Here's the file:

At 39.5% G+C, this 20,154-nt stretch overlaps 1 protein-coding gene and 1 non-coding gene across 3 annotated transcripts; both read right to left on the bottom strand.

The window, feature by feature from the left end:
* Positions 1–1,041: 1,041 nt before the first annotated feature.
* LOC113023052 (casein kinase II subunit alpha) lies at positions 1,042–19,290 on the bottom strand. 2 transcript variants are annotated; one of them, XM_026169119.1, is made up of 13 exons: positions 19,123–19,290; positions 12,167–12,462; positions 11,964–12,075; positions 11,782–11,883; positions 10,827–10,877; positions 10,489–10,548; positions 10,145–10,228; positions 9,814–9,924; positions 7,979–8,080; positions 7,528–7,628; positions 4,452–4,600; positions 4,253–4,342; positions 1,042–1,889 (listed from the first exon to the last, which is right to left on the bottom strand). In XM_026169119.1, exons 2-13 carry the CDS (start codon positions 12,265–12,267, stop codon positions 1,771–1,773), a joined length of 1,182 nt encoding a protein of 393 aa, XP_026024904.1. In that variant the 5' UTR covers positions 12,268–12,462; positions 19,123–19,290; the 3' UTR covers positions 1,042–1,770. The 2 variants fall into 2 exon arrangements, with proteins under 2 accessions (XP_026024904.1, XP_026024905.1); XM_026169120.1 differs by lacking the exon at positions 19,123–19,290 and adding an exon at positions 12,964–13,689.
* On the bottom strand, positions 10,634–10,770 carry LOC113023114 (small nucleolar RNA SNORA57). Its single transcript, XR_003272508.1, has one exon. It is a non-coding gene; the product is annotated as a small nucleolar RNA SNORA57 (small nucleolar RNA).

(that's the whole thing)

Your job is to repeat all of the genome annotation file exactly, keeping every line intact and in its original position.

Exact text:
At 39.5% G+C, this 20,154-nt stretch overlaps 1 protein-coding gene and 1 non-coding gene across 3 annotated transcripts; both read right to left on the bottom strand.

The window, feature by feature from the left end:
* Positions 1–1,041: 1,041 nt before the first annotated feature.
* LOC113023052 (casein kinase II subunit alpha) lies at positions 1,042–19,290 on the bottom strand. 2 transcript variants are annotated; one of them, XM_026169119.1, is made up of 13 exons: positions 19,123–19,290; positions 12,167–12,462; positions 11,964–12,075; positions 11,782–11,883; positions 10,827–10,877; positions 10,489–10,548; positions 10,145–10,228; positions 9,814–9,924; positions 7,979–8,080; positions 7,528–7,628; positions 4,452–4,600; positions 4,253–4,342; positions 1,042–1,889 (listed from the first exon to the last, which is right to left on the bottom strand). In XM_026169119.1, exons 2-13 carry the CDS (start codon positions 12,265–12,267, stop codon positions 1,771–1,773), a joined length of 1,182 nt encoding a protein of 393 aa, XP_026024904.1. In that variant the 5' UTR covers positions 12,268–12,462; positions 19,123–19,290; the 3' UTR covers positions 1,042–1,770. The 2 variants fall into 2 exon arrangements, with proteins under 2 accessions (XP_026024904.1, XP_026024905.1); XM_026169120.1 differs by lacking the exon at positions 19,123–19,290 and adding an exon at positions 12,964–13,689.
* On the bottom strand, positions 10,634–10,770 carry LOC113023114 (small nucleolar RNA SNORA57). Its single transcript, XR_003272508.1, has one exon. It is a non-coding gene; the product is annotated as a small nucleolar RNA SNORA57 (small nucleolar RNA).